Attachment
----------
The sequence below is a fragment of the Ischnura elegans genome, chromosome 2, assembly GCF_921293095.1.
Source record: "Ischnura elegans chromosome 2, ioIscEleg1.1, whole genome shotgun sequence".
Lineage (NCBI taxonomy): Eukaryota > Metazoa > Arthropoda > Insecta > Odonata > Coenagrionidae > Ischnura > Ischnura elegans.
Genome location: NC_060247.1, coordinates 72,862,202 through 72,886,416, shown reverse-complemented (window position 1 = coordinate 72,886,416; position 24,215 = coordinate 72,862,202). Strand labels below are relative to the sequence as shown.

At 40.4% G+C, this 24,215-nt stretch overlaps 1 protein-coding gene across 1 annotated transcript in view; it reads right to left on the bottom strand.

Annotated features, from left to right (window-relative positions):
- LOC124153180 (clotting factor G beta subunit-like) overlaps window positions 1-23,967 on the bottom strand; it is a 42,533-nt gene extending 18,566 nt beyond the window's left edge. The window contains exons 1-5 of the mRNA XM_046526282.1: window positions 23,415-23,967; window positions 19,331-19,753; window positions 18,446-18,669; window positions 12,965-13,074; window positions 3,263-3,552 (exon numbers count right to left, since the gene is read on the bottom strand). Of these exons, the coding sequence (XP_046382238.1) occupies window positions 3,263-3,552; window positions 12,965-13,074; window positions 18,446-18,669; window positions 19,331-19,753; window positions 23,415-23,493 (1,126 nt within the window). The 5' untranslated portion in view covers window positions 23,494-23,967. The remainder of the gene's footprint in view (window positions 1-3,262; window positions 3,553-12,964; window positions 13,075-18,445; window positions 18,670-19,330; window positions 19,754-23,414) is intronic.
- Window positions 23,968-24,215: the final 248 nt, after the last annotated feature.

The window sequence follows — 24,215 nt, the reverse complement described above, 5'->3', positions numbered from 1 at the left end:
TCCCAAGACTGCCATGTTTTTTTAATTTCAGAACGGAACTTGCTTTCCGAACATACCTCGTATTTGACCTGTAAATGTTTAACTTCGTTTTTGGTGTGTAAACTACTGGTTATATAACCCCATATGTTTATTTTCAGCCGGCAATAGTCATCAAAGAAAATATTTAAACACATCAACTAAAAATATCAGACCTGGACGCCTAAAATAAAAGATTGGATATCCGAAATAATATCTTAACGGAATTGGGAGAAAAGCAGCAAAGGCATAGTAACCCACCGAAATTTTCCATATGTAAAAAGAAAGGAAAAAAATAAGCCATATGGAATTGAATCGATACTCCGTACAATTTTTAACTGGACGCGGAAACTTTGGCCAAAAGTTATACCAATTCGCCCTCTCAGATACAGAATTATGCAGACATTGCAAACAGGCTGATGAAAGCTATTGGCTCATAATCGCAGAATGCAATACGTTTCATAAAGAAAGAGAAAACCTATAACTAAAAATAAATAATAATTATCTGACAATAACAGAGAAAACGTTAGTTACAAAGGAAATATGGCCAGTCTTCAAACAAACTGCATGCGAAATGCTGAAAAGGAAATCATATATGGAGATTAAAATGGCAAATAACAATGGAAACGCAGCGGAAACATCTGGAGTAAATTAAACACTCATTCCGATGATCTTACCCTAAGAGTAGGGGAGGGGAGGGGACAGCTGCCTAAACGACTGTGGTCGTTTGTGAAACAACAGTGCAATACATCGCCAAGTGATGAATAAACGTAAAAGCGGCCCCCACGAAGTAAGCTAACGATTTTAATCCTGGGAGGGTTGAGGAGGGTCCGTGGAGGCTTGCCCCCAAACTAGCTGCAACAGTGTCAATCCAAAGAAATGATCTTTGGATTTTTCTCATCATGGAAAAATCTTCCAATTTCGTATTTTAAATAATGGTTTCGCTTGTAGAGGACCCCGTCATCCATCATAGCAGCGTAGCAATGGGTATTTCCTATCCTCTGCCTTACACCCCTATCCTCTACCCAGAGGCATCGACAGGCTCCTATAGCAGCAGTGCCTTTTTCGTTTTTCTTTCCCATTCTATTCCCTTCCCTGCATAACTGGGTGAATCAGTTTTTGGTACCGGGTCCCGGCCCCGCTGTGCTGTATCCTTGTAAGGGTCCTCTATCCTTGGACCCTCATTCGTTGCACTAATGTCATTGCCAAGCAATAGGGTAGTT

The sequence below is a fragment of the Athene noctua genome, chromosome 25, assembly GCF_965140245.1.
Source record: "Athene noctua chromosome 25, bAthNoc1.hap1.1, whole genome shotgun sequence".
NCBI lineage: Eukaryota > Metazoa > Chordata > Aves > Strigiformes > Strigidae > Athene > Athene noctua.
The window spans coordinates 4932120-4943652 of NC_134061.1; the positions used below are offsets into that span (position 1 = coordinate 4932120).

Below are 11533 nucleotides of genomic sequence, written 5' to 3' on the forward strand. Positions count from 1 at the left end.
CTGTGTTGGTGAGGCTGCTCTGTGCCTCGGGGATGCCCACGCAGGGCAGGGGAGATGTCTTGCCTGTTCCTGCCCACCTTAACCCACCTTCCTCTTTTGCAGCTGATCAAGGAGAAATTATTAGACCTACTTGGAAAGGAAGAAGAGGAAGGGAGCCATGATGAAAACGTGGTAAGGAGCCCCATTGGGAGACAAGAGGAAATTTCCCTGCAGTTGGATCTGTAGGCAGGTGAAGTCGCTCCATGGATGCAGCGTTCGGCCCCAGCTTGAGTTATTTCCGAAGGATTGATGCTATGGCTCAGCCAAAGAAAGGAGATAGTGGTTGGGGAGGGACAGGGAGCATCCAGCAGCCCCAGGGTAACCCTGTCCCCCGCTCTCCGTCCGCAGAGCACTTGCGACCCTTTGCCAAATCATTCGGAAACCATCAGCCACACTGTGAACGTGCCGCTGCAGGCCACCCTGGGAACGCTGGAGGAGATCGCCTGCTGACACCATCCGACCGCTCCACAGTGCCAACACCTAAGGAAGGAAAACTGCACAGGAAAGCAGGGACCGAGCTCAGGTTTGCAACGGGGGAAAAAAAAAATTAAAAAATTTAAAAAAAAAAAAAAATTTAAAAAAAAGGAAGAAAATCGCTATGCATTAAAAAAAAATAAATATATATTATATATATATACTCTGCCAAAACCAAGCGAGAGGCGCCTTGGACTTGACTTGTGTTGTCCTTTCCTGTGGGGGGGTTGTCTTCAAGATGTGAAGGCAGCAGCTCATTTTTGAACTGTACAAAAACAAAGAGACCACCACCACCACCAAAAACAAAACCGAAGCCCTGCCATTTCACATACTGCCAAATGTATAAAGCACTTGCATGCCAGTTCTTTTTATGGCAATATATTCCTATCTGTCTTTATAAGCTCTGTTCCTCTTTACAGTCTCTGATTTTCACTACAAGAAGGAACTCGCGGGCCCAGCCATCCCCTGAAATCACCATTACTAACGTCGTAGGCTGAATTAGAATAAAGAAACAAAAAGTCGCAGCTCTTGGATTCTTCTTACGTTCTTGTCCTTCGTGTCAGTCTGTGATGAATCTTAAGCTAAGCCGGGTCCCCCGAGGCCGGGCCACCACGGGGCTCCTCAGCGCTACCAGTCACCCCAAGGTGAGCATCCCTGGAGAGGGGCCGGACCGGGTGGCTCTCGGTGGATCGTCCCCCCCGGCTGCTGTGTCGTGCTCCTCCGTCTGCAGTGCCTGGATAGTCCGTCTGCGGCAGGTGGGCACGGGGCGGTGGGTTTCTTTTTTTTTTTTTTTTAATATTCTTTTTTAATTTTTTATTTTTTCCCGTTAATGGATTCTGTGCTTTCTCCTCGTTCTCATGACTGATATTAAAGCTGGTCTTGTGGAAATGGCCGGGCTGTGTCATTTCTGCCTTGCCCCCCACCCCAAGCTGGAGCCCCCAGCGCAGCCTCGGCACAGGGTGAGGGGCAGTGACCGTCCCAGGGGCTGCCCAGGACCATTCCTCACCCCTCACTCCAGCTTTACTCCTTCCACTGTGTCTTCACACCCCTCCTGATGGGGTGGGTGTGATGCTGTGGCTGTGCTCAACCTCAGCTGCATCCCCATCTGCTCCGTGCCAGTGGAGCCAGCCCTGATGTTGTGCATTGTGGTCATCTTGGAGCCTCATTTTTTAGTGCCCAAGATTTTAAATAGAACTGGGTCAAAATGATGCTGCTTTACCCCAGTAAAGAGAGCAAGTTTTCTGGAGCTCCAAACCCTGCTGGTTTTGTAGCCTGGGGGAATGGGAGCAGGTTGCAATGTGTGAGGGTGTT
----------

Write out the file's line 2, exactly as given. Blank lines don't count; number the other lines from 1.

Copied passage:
Source record: "Ischnura elegans chromosome 2, ioIscEleg1.1, whole genome shotgun sequence".